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Schäuble needs a history lesson

Poor, benighted Greece. Yes, it lived beyond its means, encouraged by greedy bankers all too willing to see it mortgage its future. And, yes, the Greek way of doing things seems decidedly un-Germanic.

What an unedifying carry-on that scrambled, weekend marathon was, called to decide Greece’s fate and preserve the integrity of the euro. A two days’ notice summons went out to the nine heads of government not in the euro who were told to attend that Sunday. Then they were told to stand down. They didn’t need a grand council of all twenty-eight EU members after all. Talk about an omnishambles and the Grand Old Duke of York.

It was always meant to be that, once enrolled, you were as locked in as all fifty states of the American union are to the dollar. But it turns out that that this is not the case. Former Foreign Secretary William Hague once made the mistake of saying that belonging to the euro was like being in a burning building in which all the exit doors are locked. Really! Wolfgang Schäuble, the hard-line German finance minister, had actually drawn up a plan to show Greece the exit door if it did not comply with EU terms.

There are many truths to this latter day Greek tragedy. Ironic it is that it should happen to Greece of all countries, which wrote the scripts of the very first tragedies concerning the foibles of human nature. Just as it was beginning to make progress under austerity – though there remained much to do, as the latest Brussels proposals made clear – a crazy, economically illiterate cabal of schoolboy lefties gained power. (They once believed that Communism was the answer.) Their silly promises of an end to austerity were seized on by a weary electorate. But how could they work that particular piece of economic sophistry? It was like asking someone to turn base metal into gold.

We are today in a situation in which a mere eleven million Greeks labour under a mountain of debt equal to what our sixty-four million people spend on the NHS in a year and a half. It was, and is, insupportable.

Once again the banks have a case to answer. It is a truism that a lender has as much of a responsibility as the borrower. What is abundantly clear is that the lenders did not exercise due diligence. They knew the Greek character and that once they enjoyed the security of the euro with its low borrowing costs would, likely as not, go on a spending spree and end up living high on the hog, enjoying a standard of living way beyond what their productivity justified.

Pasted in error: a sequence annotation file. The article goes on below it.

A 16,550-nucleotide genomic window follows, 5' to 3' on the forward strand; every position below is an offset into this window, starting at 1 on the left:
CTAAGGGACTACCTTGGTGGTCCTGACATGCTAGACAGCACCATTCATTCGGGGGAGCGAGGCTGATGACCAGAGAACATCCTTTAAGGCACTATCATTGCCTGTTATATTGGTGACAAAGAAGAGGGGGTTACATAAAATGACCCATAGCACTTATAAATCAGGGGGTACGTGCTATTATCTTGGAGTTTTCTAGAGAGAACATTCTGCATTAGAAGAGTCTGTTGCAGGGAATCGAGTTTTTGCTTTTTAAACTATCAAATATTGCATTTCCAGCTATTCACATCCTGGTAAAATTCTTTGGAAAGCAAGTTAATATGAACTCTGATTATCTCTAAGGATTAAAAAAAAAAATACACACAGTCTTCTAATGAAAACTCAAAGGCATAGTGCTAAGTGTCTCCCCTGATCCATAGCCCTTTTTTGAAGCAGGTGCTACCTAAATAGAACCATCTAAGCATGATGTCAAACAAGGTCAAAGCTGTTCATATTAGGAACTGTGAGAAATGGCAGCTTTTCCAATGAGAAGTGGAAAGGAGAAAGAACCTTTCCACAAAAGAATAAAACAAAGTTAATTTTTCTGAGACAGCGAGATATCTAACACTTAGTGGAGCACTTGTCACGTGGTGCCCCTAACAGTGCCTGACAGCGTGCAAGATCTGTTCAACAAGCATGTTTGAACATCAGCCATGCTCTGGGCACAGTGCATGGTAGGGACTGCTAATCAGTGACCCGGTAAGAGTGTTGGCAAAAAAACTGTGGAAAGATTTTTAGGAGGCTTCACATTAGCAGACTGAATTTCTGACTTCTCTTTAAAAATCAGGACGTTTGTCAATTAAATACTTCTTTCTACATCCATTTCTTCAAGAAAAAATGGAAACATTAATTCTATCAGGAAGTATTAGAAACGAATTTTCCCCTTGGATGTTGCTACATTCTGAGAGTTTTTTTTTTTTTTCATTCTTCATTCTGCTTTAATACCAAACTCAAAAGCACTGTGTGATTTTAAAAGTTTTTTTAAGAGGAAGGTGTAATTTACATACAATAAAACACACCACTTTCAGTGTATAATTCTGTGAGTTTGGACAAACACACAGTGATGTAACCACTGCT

But while the good times rolled the banks looked the other way and that fatally flawed conception – a currency (monetary) union without a fiscal and banking one was able to bumble along… just. But it was never going to avoid the attention of the speculators on the world’s money markets when the good times ended, as they always do. And boy, did they end! When the banks were exposed as having lent to millions of mainly Americans (but, yes, us too) on mortgages that they knew were likely to go belly-up, they then artfully – and I believe criminally – wrapped up those toxic, sub-prime debts in packages mixed in with sound debts and unloaded them to unsuspecting other banks all around the world. The consequence was that every bank viewed every other bank with suspicion and would not lend to them (an absolutely necessary requirement under the capitalist system) for fear that the other bank had saddled itself with lashings of toxic debt and may actually be insolvent.

When the giant Lehman Brothers bank went down and the Federal Reserve refused to save it, shock waves went round the world. It was a seismic event in that cloistered world of banking which everywhere shut down on lending. It sent the system into a tail spin. Thus we became familiar with a new term: the credit crunch.